2. It’s Easier. It’s no secret, discussion and collaboration can be difficult, but bossing people around and refusing to challenge your own ideas is easy. It’s not really that black and white in most cases, but it’s true that sometimes we get carried away trying to stick to what we’ve been taught, told, or ‘know’ to be true.
There are other factors to throw into the mix, but those are really two of the biggest ones. While the second one is flexible, the first one can be difficult to have an open perspective about because most employers are bound to many OSHA standards and regulations. Indeed, several users commenting on Long’s ideas seemed to feel that he wasn’t being realistic in his ideal, open, collaborative workplace safety models.
Let’s Talk Options
It’s important to note that proponents of this way of thinking aren’t actually looking for someone to not follow the rules, but to just take into account factors outside of what’s written and regulated as well. A number of social, cultural, and personal factors come into play whenever an individual makes a decision, even those at the workplace. Pretending these don’t exist is not only ignorant, but leaves us open to being surprised when we’re expecting employee decision making to follow some perfect, unchanging trajectory.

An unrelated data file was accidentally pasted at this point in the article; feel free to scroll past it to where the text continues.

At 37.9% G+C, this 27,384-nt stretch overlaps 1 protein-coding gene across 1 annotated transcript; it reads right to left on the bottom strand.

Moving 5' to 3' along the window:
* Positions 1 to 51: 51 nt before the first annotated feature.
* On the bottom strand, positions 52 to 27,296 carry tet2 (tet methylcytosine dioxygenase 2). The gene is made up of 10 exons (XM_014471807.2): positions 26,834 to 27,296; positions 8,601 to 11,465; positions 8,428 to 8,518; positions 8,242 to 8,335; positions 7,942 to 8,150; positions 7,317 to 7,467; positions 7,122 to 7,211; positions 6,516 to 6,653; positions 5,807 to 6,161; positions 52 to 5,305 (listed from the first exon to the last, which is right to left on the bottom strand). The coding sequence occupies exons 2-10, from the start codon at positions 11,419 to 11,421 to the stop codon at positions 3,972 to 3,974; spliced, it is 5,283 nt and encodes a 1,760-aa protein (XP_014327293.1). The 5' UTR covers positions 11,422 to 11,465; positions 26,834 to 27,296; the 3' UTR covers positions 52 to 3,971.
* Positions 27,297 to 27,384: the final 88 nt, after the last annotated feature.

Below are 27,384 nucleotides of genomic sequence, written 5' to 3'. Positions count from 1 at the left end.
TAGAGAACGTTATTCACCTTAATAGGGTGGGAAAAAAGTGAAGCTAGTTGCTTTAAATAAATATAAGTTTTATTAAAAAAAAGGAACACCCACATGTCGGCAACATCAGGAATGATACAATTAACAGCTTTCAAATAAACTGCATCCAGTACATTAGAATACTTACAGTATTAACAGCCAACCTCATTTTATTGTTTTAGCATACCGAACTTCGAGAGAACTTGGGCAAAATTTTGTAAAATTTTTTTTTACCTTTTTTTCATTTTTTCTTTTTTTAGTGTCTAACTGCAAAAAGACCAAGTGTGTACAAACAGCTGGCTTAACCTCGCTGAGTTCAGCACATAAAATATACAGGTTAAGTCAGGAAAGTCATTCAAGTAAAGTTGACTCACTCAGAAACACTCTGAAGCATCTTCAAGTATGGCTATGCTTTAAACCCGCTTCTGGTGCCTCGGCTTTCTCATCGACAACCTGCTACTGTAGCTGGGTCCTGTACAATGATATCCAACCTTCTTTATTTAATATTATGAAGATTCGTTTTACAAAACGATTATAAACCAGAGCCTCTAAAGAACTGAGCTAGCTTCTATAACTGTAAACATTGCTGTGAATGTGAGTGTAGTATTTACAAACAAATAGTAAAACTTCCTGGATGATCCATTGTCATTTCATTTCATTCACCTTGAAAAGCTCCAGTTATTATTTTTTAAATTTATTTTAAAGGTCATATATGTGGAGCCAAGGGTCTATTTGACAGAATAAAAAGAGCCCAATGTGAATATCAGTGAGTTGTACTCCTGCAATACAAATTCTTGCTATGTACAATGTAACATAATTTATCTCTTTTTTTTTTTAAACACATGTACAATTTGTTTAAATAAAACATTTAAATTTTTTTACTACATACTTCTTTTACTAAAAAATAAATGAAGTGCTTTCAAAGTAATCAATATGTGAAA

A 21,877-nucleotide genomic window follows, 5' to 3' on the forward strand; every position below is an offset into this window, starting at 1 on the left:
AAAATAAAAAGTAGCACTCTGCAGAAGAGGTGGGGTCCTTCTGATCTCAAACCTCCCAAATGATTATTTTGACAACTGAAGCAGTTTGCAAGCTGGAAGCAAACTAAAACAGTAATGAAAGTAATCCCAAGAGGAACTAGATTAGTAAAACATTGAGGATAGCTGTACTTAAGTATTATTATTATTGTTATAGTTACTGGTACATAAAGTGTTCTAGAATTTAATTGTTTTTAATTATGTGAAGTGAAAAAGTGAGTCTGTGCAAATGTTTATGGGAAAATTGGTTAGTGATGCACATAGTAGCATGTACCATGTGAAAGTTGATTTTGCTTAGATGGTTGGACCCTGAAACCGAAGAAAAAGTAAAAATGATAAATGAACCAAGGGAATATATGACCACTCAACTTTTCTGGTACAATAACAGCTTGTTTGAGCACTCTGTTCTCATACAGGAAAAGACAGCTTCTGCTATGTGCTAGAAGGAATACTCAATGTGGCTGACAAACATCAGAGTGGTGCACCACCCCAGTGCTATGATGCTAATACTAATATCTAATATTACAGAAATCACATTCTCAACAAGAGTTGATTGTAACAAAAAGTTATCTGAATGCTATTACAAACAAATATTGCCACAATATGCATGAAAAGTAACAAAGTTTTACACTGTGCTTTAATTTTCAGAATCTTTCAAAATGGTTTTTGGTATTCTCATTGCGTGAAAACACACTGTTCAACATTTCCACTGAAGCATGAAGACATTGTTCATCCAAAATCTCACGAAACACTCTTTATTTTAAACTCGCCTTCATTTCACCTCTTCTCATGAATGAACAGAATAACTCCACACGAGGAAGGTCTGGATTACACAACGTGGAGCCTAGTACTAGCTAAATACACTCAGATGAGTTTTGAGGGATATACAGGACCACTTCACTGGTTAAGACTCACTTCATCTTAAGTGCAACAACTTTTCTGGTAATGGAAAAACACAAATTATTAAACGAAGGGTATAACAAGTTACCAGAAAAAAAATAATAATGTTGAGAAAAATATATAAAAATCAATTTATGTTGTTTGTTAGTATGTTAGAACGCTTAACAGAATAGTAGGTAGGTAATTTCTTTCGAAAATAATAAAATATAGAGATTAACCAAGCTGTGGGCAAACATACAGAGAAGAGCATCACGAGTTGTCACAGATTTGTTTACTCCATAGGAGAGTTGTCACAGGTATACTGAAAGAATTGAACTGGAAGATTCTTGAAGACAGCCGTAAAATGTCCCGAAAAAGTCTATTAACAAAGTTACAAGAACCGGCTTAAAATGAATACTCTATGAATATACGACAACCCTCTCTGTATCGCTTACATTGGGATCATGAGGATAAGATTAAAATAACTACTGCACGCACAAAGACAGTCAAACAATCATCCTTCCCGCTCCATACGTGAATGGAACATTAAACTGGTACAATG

This thinking, in earlier iterations, is how ideas like ‘safety culture’ were born; people realized that what’s written isn’t all that goes into how safe a workplace is, and taking into consideration how a workforce self-regulates, perceives its own rules, and behaves solely based on the presence of fellow workers can be even more important than actions or influence of a professional tasked with overseeing safety in the same area.
Rather than be at odds, however, it’s best if these two entities work together, and I think that’s the main point that Long and people like him want us all to understand. It’s about reducing the “us vs. them” mentality amongst safety professionals, and seeing all of your employees as complex decision making machines rather than binary units who simply either follow your rules or don’t, and then have to be treated accordingly.
As with anything, your mileage will vary, but there’s a lot to be said for making this type of interaction a priority. For one, ideas formed of group brainstorming and from those with various perspectives within a business are almost always superior to those formed by one “higher up.” Often, you may find that there’s a great compromise that allows you to meet prescribed guidelines and keep workers safe in a way that also keeps them happy, all at the same time.
Another result is an improved focus; when you cut away the fat, you’ll start to see the real underlying factors of safety. A common illustration of this is the fact that real risks or close calls on safety may be unreported, or downplayed in their seriousness, because workers don’t want to reset some silly counter or get tagged as a danger or troublemaker. In these situations, it becomes quickly apparent how a system bragging about how safe your work environment is can actually be the exact thing making it less safe. Even without cherry-picking a few more examples, I think it’s apparent that there may just be something to be said about approaching safety in a smarter way, not just a stricter one.